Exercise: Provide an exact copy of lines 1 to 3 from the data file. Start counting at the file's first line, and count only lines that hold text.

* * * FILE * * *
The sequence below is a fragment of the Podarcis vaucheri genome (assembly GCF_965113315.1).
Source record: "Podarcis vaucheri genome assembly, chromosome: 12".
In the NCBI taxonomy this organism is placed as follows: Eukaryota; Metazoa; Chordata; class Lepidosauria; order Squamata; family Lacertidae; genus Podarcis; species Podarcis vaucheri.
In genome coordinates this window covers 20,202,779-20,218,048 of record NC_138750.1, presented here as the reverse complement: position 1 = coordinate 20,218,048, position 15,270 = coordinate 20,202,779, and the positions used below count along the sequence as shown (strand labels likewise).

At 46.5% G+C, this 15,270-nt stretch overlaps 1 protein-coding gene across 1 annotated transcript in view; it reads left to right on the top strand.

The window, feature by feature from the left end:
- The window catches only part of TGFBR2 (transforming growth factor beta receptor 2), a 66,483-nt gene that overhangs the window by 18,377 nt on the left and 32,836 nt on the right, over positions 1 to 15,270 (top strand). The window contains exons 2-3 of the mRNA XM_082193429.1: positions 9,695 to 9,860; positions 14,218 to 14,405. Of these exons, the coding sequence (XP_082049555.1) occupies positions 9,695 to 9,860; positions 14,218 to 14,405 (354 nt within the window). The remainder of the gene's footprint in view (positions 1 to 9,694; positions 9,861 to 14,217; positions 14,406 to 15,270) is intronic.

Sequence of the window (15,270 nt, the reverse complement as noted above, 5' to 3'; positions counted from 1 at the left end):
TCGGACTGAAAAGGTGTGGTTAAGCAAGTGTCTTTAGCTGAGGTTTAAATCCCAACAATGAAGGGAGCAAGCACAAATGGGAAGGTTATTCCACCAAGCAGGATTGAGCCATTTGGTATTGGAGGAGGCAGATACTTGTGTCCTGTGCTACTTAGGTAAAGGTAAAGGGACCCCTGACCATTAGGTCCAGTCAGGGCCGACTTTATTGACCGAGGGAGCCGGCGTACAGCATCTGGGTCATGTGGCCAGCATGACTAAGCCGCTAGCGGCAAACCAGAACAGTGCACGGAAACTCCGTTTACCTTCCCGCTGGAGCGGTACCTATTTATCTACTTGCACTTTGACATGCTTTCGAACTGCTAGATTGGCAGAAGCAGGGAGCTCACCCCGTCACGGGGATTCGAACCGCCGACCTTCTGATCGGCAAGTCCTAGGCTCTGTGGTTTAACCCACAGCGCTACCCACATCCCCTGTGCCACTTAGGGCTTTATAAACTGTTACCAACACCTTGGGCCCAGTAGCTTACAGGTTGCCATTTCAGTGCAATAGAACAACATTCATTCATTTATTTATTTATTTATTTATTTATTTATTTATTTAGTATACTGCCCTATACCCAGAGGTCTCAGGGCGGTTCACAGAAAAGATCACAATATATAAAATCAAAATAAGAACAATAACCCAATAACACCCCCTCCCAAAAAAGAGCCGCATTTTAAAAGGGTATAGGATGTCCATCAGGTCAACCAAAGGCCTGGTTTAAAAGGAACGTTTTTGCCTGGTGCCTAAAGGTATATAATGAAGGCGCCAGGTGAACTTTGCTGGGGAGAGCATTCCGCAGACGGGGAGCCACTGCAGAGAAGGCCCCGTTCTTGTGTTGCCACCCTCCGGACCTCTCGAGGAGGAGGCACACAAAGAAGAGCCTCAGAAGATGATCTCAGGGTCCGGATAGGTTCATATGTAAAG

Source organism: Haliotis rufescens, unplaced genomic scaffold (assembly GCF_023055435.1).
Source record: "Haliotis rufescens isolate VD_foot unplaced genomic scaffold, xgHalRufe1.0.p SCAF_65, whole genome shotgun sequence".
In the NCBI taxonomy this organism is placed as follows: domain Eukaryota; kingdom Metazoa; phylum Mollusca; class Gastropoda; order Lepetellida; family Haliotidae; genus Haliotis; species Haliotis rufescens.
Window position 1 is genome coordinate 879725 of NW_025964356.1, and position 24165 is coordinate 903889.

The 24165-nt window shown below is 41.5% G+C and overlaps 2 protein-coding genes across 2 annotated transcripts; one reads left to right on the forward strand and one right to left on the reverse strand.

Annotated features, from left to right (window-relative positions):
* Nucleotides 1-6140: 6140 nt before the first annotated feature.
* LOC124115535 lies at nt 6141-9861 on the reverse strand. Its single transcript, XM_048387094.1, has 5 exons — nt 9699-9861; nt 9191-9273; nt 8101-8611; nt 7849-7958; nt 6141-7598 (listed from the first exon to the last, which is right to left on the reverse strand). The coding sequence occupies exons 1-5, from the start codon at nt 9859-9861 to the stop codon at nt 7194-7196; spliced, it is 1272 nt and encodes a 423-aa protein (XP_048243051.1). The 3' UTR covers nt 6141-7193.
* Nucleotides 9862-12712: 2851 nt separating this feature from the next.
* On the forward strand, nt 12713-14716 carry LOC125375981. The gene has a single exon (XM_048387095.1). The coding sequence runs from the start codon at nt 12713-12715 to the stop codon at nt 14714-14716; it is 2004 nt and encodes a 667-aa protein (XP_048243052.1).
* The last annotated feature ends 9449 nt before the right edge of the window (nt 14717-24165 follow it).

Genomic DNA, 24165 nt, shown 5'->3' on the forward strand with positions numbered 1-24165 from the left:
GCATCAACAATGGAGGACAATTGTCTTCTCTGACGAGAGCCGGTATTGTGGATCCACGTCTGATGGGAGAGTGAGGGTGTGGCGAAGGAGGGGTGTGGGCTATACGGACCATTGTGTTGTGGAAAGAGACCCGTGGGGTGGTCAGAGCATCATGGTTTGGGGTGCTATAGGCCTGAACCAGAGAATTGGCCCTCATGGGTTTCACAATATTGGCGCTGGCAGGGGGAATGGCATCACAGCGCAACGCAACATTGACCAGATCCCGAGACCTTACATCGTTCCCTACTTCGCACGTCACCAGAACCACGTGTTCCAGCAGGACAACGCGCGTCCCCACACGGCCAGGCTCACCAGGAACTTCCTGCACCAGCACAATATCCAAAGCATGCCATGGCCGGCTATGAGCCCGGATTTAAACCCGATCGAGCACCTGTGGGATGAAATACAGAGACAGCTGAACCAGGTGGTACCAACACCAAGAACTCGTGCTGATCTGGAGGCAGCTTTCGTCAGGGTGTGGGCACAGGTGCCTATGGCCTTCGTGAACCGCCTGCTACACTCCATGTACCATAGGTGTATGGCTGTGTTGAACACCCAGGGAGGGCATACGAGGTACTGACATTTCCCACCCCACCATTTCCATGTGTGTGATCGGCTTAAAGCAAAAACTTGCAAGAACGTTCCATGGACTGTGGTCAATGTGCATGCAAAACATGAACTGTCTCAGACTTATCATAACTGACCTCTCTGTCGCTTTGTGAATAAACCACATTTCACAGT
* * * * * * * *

The sequence below is a fragment of the Podarcis vaucheri genome (assembly GCF_965113315.1).
Source record: "Podarcis vaucheri genome assembly, chromosome: 12".
In the NCBI taxonomy this organism is placed as follows: Eukaryota; Metazoa; Chordata; class Lepidosauria; order Squamata; family Lacertidae; genus Podarcis; species Podarcis vaucheri.